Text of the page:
At the outset, petitioners challenge the commission's statutory authority to regulate the content of billing envelopes and the promotional advertising practices of public utilities. It is, of course, a fundamental postulate of administrative law that the Public Service Commission, like other agencies, is possessed of only those powers expressly delegated by the Legislature, together with those powers required by necessary implication (see, e. g, Suffolk County Bldrs. Assn. v. County of Suffolk, 46 N.Y.2d 613, 415 N.Y.S.2d 821, 389 N.E.2d 133; Matter of National Merchandising Corp. v. Public Serv. Comm. of State of N. Y., 5 N.Y.2d 485, 489, 186 N.Y.S.2d 47, 49, 158 N.E.2d 714, 715; cf. Matter of Bates v. Toia, 45 N.Y.2d 460, 464, 410 N.Y.S.2d 265, 267, 382 N.E.2d 1128, 1130). Nevertheless, the absence of explicit statutory authorization [417 N.Y.S.2d 34] need not be fatal to a given assertion of regulatory power by the commission. For, as we have recognized previously, the Legislature on occasion broadly declares its will, specifying only the goals to be achieved and policies to be promoted, while leaving the implementation of a program to be worked out by an administrative body (see, e. g., Matter of Sullivan County Harness Racing Assn. v. Glasser, 30 N.Y.2d 269, 276, 332 N.Y.S.2d 622, 625, 283 N.E.2d 603, 606; cf. Matter of Bates v. Toia, supra ). In such cases, the sheer breadth of delegated authority precludes a precise demarcation of the line beyond which the agency may not tread. What is called for, rather, is a realistic appraisal of the particular situation to determine whether the administrative action reasonably promotes or transgresses the pronounced legislative judgment (cf. Matter of Broidrick v. Lindsay, 39 N.Y.2d 641, 646, 385 N.Y.S.2d 265, 267, 350 N.E.2d 595, 597).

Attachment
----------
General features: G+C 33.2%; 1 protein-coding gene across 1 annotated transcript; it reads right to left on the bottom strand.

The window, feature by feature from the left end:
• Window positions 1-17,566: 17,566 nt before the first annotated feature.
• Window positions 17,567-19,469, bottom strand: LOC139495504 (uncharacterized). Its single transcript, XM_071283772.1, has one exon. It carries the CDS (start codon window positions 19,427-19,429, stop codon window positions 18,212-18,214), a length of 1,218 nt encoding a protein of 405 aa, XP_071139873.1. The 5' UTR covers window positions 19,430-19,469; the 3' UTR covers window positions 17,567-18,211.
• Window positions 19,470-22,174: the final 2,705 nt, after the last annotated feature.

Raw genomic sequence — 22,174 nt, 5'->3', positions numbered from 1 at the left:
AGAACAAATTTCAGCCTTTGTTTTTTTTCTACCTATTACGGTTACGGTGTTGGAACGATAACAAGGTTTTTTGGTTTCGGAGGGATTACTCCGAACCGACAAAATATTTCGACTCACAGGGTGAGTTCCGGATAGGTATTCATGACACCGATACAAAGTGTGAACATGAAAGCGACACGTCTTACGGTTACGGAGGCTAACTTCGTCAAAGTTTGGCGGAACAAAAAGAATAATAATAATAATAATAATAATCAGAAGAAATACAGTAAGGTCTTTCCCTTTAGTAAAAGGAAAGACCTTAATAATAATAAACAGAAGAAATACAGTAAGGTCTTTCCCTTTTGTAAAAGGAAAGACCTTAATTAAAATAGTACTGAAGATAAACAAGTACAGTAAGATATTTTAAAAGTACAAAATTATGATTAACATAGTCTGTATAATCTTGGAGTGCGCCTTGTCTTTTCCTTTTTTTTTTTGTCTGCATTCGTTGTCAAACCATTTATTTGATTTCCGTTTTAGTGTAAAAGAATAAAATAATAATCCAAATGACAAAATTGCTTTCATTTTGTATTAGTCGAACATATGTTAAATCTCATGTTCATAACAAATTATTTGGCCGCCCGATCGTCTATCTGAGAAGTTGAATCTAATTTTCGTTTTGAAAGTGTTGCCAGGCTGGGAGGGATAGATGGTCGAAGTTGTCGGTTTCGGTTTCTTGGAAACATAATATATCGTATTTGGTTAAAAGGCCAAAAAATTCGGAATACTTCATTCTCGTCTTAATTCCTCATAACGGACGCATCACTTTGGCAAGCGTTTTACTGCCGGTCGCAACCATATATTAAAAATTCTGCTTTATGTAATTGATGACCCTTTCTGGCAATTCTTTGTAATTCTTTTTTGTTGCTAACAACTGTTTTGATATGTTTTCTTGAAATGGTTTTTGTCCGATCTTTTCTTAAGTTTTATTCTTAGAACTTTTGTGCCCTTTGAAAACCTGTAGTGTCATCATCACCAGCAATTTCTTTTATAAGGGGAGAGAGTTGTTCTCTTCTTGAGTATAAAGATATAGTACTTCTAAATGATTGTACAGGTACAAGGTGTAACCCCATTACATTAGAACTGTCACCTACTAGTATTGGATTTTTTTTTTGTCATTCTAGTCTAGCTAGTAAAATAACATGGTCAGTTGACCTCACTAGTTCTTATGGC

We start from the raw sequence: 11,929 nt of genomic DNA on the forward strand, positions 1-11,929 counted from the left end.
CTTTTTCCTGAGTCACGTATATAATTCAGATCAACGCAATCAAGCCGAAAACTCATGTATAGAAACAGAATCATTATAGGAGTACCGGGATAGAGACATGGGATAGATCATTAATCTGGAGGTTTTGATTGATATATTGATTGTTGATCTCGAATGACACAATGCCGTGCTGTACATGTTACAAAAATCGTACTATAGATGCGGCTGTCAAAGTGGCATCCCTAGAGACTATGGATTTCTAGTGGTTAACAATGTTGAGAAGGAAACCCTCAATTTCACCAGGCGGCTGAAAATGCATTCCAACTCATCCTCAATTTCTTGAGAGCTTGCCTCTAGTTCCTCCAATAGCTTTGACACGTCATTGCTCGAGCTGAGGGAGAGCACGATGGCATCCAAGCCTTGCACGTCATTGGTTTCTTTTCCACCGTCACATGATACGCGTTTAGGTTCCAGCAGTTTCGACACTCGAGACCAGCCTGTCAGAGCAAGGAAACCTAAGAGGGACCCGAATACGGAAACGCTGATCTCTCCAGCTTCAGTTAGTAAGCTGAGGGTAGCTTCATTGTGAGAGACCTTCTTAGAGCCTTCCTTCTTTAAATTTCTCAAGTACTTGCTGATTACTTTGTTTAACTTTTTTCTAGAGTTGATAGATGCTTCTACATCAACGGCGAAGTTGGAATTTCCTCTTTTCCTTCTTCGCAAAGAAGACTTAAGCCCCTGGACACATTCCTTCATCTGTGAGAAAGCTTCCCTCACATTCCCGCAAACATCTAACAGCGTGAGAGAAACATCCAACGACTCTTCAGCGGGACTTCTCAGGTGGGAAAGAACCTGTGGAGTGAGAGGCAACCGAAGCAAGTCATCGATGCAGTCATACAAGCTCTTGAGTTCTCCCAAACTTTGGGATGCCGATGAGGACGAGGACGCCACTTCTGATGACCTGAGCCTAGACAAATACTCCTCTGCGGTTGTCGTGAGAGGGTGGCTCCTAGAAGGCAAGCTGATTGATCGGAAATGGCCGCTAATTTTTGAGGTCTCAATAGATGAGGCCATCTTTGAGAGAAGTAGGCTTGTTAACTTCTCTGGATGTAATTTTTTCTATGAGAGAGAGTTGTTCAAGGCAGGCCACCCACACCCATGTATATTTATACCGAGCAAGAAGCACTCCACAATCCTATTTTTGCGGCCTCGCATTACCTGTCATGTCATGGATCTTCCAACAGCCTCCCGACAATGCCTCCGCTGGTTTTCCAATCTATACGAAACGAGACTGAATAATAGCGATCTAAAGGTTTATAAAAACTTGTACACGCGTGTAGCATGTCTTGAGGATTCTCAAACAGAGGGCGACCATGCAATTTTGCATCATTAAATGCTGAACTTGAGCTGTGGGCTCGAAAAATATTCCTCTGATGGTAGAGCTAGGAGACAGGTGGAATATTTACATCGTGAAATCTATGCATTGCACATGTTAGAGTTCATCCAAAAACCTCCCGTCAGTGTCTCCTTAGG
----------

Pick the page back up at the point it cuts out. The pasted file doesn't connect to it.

In the context of this case, without doubt, the Legislature has conferred vast power upon the Public Service Commission (see, e. g., Public Service Law, §§ 4, 5, 65, 66; cf. Matter of Public Serv. Comm. of State of N. Y. v. Jamaica Water Supply Co., 42 N.Y.2d 880, 397 N.Y.S.2d 784, 366 N.E.2d 872, affg. 54 A.D.2d 10, 386 N.Y.S.2d 230). Indeed, the commission is expressly endowed with "all powers necessary or proper to enable it to carry out the purposes of" the Public Service Law (Public Service Law, § 4, subd. 1). Added to this is the...